WTH? David Barton Thinks Disney Movies Are Teaching Us to Worship Animals!
And I thought fake “historian” David Barton was off his rocker before! However, Right Wing Watch, just caught him in an act of vocal stupidity that is just beyond words.
On his “WallBuilders Live” radio program today, David Barton repeated his warning that Disney movies are anthropomorphizing animals by making people believe that they have human-like thoughts and feelings, which is causing people to essentially worship pagan gods.
“If you look back at the time of the Bible, a lot of the idols back then were actually animals,” Barton said. “Dagon was the fish God.”
Barton claimed that America never had any sort of animal rights movement until this nation got away from the Bible and Disney started producing movies like “Bambi” and “Lady and the Tramp,” in which animals were presented as human surrogates.
“The Bible tells us that you are to be kind to your animals,” he stated, “but you don’t worship your animals, you don’t make a Dagon god out of them and that’s what we’ve now done.”
So Barton basically thinks that most people can’t tell the difference between fantasy and reality? Well in some cases that maybe the case, otherwise who would believe the falsehoods he peddles as a “respected historian” of American history?
Don’t get me wrong, I’m no fan of PeTA, but even the most fringe animal rights organization would not take Bambi that seriously. After all, everyone knows that animals don’t talk in real life. The same goes for other classics like Lady and the Tramp where there are also talking animals. Anyone except the most sheltered child, is going to realize that the Jungle Book, is a fantasy, even if the new live action movie Disney made looks awesome. The only way that you would think that movie represents reality, is if you have no idea how real animals behave, including somehow not understanding that the real life versions of the animals in the film, cannot speak human languages.
Does Barton also think that Mickey Mouse, taught kids that mice were gods, since he not only talked, but walked upright, wore pants, and used technology? Same with Disney’s newest cartoon movie, Zootopia, where all the animals are also anthropomorphic to the point, where they act indistinguishable from people. But again, who would think that those cartoons represent real life, and if they did, who would think they did for very long? You’re not going to find any bipedal rabbit police women or conman foxes in real life. But even if one were to believe those silly cartoons, why would anyone feel compelled to worship animals as gods? They’re portrayed as being more like people than gods. I wouldn’t see any of those characters as worthy of worship, however I would want to protect them from any unfair or unjust treatment, if they were real creatures. Even so, those films are so far from reality that you can’t use them as compelling arguments for animal rights or even animal welfare. It makes far more sense to view such stories as allegories for real life problems facing human beings, such as racism in the case of Zootopia.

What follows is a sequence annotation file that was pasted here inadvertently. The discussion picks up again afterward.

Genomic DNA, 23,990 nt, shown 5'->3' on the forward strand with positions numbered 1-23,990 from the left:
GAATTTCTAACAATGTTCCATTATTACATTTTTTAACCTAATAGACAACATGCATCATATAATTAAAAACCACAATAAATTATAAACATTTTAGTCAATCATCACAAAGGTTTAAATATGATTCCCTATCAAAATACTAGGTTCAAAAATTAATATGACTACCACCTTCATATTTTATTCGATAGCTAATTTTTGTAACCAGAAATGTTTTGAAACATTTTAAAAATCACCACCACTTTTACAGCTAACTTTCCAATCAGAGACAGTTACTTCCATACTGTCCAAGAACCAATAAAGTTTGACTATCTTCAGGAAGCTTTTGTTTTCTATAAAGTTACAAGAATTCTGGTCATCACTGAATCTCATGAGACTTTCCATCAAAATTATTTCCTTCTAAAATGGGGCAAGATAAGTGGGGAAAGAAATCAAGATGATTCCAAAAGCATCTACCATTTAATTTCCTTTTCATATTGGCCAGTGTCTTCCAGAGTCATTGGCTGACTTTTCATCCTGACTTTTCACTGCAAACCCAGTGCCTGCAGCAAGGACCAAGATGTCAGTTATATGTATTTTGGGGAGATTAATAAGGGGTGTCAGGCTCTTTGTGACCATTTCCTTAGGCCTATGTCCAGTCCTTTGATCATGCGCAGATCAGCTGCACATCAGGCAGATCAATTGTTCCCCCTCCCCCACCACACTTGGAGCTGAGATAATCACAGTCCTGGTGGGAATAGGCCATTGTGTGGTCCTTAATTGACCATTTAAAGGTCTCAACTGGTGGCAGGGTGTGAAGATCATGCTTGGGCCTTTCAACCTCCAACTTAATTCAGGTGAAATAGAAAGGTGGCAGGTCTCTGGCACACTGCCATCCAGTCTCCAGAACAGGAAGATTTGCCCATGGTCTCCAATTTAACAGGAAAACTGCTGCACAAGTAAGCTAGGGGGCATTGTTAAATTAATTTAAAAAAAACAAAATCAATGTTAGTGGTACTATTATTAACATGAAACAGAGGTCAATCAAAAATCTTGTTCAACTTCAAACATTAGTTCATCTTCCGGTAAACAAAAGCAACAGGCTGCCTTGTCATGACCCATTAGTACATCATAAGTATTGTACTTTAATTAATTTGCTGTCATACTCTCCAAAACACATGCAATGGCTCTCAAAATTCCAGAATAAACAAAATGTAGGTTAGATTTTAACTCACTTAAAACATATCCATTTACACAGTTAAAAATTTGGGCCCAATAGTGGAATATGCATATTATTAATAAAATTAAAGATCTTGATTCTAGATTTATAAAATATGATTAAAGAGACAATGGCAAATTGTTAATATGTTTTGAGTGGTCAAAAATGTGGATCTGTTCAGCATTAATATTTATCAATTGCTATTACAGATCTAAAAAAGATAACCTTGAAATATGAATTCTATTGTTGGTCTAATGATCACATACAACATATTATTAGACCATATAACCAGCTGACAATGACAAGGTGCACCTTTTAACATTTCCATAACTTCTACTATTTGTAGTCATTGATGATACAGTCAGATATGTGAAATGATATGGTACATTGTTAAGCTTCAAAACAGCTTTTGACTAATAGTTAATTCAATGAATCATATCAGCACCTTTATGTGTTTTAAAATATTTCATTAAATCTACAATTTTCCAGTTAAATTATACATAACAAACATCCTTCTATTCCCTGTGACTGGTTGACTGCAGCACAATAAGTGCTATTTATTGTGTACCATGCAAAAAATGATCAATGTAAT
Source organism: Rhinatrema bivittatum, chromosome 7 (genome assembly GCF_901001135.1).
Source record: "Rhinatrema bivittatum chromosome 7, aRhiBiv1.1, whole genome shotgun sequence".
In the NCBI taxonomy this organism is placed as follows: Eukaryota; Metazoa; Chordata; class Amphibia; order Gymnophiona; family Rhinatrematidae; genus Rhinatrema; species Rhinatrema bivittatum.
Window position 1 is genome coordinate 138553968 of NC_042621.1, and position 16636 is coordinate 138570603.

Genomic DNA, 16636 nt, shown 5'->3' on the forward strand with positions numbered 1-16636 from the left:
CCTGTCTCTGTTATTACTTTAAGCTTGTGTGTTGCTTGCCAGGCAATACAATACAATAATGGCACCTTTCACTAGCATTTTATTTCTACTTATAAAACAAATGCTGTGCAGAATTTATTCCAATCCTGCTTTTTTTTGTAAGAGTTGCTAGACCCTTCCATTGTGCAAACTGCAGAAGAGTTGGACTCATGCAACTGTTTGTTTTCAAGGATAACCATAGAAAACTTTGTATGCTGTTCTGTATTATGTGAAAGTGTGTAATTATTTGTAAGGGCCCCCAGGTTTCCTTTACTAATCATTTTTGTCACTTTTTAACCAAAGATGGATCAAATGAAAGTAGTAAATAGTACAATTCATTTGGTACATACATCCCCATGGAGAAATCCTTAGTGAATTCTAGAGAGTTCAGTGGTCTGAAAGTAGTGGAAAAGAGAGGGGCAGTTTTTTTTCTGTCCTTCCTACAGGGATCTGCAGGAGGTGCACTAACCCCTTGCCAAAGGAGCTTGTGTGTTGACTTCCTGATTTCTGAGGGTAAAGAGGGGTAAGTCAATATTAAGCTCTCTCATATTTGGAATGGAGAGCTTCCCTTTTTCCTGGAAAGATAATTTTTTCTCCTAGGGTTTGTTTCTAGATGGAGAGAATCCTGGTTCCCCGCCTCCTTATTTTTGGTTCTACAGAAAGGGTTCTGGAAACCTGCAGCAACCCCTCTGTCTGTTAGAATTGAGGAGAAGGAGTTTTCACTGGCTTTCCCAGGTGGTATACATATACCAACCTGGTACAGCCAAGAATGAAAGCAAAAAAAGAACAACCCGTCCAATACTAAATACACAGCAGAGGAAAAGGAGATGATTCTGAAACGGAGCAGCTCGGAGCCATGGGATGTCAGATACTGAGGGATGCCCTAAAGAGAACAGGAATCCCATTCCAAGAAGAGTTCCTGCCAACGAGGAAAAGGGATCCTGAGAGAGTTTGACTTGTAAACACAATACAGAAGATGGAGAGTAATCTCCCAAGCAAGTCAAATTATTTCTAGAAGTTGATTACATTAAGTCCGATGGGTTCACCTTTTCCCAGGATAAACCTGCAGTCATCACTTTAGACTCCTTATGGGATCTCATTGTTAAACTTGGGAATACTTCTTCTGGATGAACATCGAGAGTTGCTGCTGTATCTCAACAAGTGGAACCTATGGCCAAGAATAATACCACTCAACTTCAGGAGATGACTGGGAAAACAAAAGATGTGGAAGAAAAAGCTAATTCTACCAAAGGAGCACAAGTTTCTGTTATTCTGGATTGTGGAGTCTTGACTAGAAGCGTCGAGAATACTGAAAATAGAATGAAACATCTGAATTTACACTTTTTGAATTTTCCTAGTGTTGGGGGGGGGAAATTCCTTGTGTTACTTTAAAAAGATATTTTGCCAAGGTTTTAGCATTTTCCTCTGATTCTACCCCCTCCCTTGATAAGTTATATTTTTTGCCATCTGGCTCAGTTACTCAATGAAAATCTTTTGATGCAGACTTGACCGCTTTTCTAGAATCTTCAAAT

I’m curious now, does David Barton also think that shows like Loony Toons are teaching our kids to worship animals as gods, since the creatures in those cartoons are also usually anthropomorphic? Isn’t Warner Brothers also guilty now of promoting animals over people?
Oh and stories where animals have human like characteristics and tendencies go far back, far back before Bambi, or even Disney. They’re hardly a new, or even a twentieth century phenomenon. What about Asop’s Fables? In those tales, like in Bambi, the animals normally don’t wear clothes, and may still walk on all fours, but they’re still portrayed in a manner that makes them much more like humans than their real life counterparts. Asop’s animals clearly had some human tendencies. Does he expect us to believe that they were ancient Greek animal rights propaganda, or that Asop was trying to teach people to worship animals as gods? The ancient Greeks clearly had a high view of human reason, which they knew that no other animal possessed. As Pagans, they might not have shared Barton’s “Judeo Christian” view of non human animals, but they didn’t worship other creatures as gods. In fact almost all the Greek gods and goddesses had bodies that were idealized versions of the human form, and the ancient Greeks were hardly a society of radical animal rights activists. They ate meat and used animals to do their work for them, just like people in pretty much every other civilization in the ancient world.
Finally Dagon, didn’t exactly look like a fish. Even if he was refereed to as a “fish god,” he was never portrayed as simply being a fish. He may have been portrayed as a merman in some instances, but not as simply a fish. In Mesopotamian Mythology, he was never portrayed as a divine fish, nor do I know of any account of the people of Mesopotamia refusing to eat fish, or harm a fish, because they worshiped one.
Now we have one more reason not to take Barton seriously as a “historian.” As if we needed another.